Rochester, New York City Guide
Rochester, NY City Guide

© 1996-2015 Max Lent Communications




Hospice Hope

By Geoff Lister   

When people are being treated actively for their illness, they may hope for cure, for end of pain, or for a return to an active life. Once people have learned that there will be no likely cure sometimes, but not always, they grow to have a different type of hope. Here are some stories from my work with hospice families that may honor their efforts to find meaning, faith, and love. (The names have been changed to maintain their privacy).

When I first met Stefan he had bone cancer in his right leg. He could walk with a walker around the apartment where he lived with his wife. Over the months that I worked with him, he gradually told me more of his life story. At first he told me that he and his wife had moved to Rochester when during a robbery of their grocery store he had been shot. They had moved from New York City to Rochester to escape that violence and to be near to their relatives. Soon the cancer worsened so that Stefan was bedbound, unable to move without help. The cancer began to break through the skin, requiring lengthy daily dressings. As I did these dressings, he began to tell me more about his life.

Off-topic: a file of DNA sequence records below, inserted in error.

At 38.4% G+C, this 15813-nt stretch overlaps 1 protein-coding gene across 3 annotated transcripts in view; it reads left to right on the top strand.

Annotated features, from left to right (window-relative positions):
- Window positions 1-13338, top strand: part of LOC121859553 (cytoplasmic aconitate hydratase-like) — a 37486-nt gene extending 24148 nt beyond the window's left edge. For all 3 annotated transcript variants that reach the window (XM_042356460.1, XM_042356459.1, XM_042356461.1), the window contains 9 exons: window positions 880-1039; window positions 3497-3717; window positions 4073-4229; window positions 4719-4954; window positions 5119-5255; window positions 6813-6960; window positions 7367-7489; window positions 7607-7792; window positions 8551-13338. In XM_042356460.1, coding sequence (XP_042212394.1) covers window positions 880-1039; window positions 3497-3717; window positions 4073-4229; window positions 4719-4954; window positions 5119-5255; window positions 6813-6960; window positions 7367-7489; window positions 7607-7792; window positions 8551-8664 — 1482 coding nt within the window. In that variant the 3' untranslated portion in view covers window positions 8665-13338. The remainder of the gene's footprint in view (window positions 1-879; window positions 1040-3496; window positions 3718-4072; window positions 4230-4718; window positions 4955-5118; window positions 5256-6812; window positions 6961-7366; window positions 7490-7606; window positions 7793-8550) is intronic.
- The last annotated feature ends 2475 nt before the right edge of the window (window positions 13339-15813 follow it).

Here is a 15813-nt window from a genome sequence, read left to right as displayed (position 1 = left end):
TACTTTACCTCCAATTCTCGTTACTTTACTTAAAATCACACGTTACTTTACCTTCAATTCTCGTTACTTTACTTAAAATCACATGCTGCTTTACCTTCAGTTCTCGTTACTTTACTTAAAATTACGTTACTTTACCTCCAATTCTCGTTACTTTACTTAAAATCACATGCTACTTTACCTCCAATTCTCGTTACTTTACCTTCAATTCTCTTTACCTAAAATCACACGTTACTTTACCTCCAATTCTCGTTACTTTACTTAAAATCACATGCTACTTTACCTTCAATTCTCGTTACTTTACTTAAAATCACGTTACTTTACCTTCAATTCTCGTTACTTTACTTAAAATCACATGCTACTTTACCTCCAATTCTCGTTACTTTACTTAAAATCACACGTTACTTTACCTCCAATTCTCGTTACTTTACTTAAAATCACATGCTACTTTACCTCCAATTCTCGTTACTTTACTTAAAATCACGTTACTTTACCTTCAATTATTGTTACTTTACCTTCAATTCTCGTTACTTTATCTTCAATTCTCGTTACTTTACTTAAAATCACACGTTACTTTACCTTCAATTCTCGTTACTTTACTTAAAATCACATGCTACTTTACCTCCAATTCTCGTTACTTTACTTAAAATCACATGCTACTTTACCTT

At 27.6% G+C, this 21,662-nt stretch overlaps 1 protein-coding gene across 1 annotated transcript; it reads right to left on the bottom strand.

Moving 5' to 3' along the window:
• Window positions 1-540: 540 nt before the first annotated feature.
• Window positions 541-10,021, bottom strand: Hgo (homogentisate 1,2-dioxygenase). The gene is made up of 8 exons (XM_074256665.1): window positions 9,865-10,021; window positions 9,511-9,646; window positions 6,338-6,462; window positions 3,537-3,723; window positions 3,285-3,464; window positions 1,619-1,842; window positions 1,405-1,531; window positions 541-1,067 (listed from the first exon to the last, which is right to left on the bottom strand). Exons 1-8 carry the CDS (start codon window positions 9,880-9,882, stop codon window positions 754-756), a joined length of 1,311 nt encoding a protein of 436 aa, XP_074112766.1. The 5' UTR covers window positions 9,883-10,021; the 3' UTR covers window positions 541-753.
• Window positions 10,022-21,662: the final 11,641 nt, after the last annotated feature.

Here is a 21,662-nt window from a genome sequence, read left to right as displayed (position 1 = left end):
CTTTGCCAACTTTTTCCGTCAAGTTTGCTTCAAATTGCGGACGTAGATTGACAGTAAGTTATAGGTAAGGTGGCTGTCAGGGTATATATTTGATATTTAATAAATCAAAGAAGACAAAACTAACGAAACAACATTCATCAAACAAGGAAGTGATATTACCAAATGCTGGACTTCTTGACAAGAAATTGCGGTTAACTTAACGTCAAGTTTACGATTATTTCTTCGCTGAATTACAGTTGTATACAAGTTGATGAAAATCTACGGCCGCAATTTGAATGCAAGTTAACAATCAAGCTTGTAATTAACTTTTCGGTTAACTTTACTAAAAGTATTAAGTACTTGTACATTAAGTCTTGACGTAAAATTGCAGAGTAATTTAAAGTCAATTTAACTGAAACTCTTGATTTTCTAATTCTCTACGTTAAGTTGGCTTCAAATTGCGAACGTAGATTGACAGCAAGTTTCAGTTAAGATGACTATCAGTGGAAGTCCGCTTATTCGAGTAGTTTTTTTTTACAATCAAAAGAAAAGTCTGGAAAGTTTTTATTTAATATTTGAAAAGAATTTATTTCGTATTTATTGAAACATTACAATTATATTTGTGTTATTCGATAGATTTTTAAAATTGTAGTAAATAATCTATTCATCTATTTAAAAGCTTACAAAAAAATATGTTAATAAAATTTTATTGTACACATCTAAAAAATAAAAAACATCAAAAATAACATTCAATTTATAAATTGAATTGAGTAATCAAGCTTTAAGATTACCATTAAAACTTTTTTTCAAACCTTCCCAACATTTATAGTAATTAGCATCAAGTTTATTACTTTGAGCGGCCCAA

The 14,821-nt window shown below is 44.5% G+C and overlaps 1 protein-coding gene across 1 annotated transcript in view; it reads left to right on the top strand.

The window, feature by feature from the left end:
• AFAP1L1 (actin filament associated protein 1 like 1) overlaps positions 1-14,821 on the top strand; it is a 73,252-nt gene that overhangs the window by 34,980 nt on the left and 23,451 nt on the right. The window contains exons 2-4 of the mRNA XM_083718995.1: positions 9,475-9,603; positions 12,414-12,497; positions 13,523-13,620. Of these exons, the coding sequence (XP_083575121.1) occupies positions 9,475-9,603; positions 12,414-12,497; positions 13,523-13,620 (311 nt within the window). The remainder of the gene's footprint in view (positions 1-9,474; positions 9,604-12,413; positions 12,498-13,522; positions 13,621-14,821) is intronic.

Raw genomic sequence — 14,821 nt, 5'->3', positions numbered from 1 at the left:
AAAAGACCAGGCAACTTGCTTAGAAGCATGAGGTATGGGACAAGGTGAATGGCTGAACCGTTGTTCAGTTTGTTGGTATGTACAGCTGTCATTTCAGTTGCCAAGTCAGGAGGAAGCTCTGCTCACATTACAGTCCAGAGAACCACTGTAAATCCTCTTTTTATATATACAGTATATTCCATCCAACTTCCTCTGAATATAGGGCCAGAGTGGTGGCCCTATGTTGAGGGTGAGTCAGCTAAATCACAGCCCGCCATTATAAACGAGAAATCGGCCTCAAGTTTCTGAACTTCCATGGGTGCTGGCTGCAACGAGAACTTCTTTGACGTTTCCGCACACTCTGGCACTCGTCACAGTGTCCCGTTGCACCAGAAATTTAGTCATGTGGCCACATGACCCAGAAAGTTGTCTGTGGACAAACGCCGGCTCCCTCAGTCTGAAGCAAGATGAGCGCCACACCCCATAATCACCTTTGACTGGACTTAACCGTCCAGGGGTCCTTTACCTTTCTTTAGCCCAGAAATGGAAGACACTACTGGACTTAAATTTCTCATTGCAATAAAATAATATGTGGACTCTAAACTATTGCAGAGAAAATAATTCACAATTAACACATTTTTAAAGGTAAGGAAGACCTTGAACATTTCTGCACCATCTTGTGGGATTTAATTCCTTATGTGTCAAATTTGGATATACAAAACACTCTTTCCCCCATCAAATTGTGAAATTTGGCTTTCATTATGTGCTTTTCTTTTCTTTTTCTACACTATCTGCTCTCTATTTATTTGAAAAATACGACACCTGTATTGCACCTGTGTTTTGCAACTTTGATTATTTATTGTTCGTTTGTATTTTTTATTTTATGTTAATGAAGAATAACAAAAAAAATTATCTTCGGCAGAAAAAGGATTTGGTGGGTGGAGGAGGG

He told me of how he had been imprisoned in one of the camps during the war, where he lost his wife and parents. He had been a tailor before his capture; while on work details on nearby farms, he could get pieces of cloth that he sewed into items that he could trade within the camp, sometimes for cigarettes from the guards. Once he was caught with cigarettes and tortured to make him release the name of the guard who had given him the cigarettes. They hung him up by his arms and beat his legs with iron rods. He refused to tell. Now years later, he had cancer in the spot where he had been beaten. One day, not long before he died, he told me that he knew why he had cancer. He said, “I have cancer not because the guards beat me, but because when I was in the camps, other inmates told me, ‘You are strong; you will live. Make sure you remember us and make sure the world remembers us.’But when I was free, all I wanted to do was lead a normal life. I never did anything to tell the world about those people. And that is why I have cancer.” Stefan had found a new meaning about his life. He was able to take some responsibility for his illness. I hope that in telling me about those people and their suffering, he did something to fulfill their cries. He died with his pain controlled and his wife and friends around him. And I have never forgotten him.